Wednesday, March 1, 2017

Serving fried chicken during Black History month is racist?

I love following George Takei on Facebook.  He often posts quirky and funny stuff that gets me to thinking.  Yesterday, he posted this article about a New Jersey school celebrating Black History month.  On February 16, 2017, the following menu was offered in the school cafeteria.

Fried chicken
Sweet potato casserole
Sauteed spinach
Mac & cheese
Cornbread, peach, or apple crisp

Not for nothing, but that menu sounds like good old fashioned southern cuisine to me.  Maybe if they had added watermelon, it might be more offensive.  Just kidding.  I don't think watermelon is necessarily a "black" food, either.

Apparently, some people got up in arms about that menu, which was considered offensive because it supposedly plays on black stereotypes.  Thomas A. Smith, the superintendent of Hopewell Valley Regional School District, explained that the lunch was chosen by the district's food vendor, who was not given any context or explanation as to what was expected.

Maybe I don't have the right to comment about this because I am neither black nor do I have any kids.  It just seems to me to be a lot of ado about nothing.  Since when is serving fried chicken a racist act?  If they served this same menu in March, would there be as big of an uproar?

It's true that racism is a huge problem in American society and elsewhere around the world.  Yesterday, I read the shocking story of a 19 year old white man who shoved a coat hanger up the rectum of a mentally disabled black teammate.  Former high school football player John R. K. Howard of Dietrich, Idaho entered an "Alford plea" at his trial; he maintains his innocence but recognizes that a jury would probably find him guilty.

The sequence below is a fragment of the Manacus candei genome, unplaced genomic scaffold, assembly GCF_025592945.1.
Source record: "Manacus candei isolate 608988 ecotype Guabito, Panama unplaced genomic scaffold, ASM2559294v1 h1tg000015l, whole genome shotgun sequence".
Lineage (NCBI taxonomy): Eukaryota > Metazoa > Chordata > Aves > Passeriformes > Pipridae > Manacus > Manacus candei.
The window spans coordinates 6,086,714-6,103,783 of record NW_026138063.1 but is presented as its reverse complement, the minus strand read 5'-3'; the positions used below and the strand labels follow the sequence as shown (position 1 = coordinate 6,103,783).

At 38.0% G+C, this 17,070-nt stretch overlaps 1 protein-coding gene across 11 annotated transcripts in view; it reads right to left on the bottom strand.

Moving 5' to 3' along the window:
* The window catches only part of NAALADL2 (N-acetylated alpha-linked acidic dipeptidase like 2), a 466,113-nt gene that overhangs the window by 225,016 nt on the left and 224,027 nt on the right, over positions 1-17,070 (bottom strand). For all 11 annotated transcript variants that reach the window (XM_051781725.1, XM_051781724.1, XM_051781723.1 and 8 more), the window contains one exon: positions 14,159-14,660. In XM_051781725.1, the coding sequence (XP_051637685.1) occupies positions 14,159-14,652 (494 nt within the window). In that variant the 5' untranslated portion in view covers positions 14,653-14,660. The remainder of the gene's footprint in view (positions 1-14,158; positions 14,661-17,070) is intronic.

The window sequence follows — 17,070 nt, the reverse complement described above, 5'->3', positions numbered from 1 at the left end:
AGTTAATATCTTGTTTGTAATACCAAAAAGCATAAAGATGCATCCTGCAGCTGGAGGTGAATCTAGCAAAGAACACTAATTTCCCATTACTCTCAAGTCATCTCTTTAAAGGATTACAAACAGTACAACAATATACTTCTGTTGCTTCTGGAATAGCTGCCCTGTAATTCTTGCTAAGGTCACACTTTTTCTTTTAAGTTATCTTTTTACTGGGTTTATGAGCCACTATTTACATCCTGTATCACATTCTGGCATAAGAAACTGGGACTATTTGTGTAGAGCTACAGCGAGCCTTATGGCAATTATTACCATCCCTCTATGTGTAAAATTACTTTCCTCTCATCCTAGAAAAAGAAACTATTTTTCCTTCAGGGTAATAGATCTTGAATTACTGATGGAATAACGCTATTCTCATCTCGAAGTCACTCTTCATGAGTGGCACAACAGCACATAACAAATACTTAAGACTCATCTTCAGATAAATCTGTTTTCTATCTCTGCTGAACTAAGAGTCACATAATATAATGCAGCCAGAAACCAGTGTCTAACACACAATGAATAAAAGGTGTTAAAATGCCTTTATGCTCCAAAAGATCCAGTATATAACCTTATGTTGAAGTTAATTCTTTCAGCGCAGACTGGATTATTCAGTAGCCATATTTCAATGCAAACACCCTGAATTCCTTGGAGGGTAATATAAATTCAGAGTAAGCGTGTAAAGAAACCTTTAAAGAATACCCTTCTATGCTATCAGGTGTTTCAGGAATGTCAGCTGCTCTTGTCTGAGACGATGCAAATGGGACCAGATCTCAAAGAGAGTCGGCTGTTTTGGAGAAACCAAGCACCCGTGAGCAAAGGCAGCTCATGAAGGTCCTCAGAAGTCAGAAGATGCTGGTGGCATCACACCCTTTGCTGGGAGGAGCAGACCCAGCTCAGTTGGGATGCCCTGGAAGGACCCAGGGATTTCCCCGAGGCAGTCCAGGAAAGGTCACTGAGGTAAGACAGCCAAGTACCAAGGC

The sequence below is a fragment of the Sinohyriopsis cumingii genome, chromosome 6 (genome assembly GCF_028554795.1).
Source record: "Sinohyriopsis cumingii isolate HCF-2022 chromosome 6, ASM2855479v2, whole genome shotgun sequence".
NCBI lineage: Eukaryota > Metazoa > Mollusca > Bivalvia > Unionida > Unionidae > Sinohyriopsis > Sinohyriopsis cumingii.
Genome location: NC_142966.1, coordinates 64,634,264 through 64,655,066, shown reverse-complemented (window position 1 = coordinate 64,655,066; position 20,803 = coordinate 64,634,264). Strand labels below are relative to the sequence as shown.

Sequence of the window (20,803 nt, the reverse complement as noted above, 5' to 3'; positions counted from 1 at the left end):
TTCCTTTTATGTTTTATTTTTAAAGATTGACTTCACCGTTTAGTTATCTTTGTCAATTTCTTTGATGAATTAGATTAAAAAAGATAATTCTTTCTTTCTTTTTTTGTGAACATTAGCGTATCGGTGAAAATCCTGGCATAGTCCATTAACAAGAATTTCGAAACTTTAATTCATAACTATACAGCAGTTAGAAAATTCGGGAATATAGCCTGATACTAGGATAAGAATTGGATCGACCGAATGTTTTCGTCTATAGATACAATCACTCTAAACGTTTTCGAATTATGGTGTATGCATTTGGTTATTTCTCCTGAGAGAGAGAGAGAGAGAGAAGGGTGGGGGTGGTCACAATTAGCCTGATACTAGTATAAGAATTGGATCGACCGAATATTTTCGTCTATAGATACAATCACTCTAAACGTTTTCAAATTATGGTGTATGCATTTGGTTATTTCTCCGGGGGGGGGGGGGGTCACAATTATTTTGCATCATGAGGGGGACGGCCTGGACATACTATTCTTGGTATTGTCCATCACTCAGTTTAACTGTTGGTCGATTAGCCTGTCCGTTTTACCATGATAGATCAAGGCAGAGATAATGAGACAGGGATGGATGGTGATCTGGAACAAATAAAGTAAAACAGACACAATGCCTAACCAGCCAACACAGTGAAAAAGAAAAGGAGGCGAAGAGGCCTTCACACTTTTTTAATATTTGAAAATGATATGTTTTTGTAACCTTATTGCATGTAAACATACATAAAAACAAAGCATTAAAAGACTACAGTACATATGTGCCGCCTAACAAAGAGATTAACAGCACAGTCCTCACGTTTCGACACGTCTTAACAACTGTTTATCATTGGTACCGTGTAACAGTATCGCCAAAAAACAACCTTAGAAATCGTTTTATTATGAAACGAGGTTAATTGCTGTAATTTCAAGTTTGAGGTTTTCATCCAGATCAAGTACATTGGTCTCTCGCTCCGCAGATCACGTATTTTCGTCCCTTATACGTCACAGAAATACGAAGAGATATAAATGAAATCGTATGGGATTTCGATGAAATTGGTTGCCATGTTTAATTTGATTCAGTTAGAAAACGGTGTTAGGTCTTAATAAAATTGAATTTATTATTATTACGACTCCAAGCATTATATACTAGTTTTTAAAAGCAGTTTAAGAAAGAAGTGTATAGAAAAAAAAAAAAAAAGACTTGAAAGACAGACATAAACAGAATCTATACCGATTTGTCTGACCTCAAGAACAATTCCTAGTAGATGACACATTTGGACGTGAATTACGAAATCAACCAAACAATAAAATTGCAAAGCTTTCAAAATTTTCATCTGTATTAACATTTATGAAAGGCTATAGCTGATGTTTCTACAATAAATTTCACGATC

Mr. Howard had originally been charged with sexual assault, but shockingly, district judge Randy Stoker did not find that shoving a coat hanger up someone's rectum constituted sexual assault.  Howard supposedly also taught the mentally disabled young man racist songs and used racist slurs.  Later, the victim was taped saying that his family fabricated the story for financial gain, a claim that his family vehemently denies.  Given the fact that the victim is mentally disabled, I think it makes sense to consider the source and realize that it's possible that he was manipulated.

On Friday of last week, Judge Stoker also ruled that the assault was not racially motivated.  Consequently, Mr. Howard got a slap on the wrist.  He will not serve jail time for assaulting his teammate.

It seems to me that Mr. Howard's astonishingly light sentence, which includes community service and probation, should cause a lot more outrage than fried chicken on a school lunch menu during Black History month.  But what do I know...  I'm a moron, right?



  1. I agree that it looks like a southern tableu. I suspect that in many church-going traditional families, black and white, who go to church and then have home-cooked meals together, it's the type of meal that is served.

    1. If they served it in March, would people find it racist?

      Much ado about nothing.


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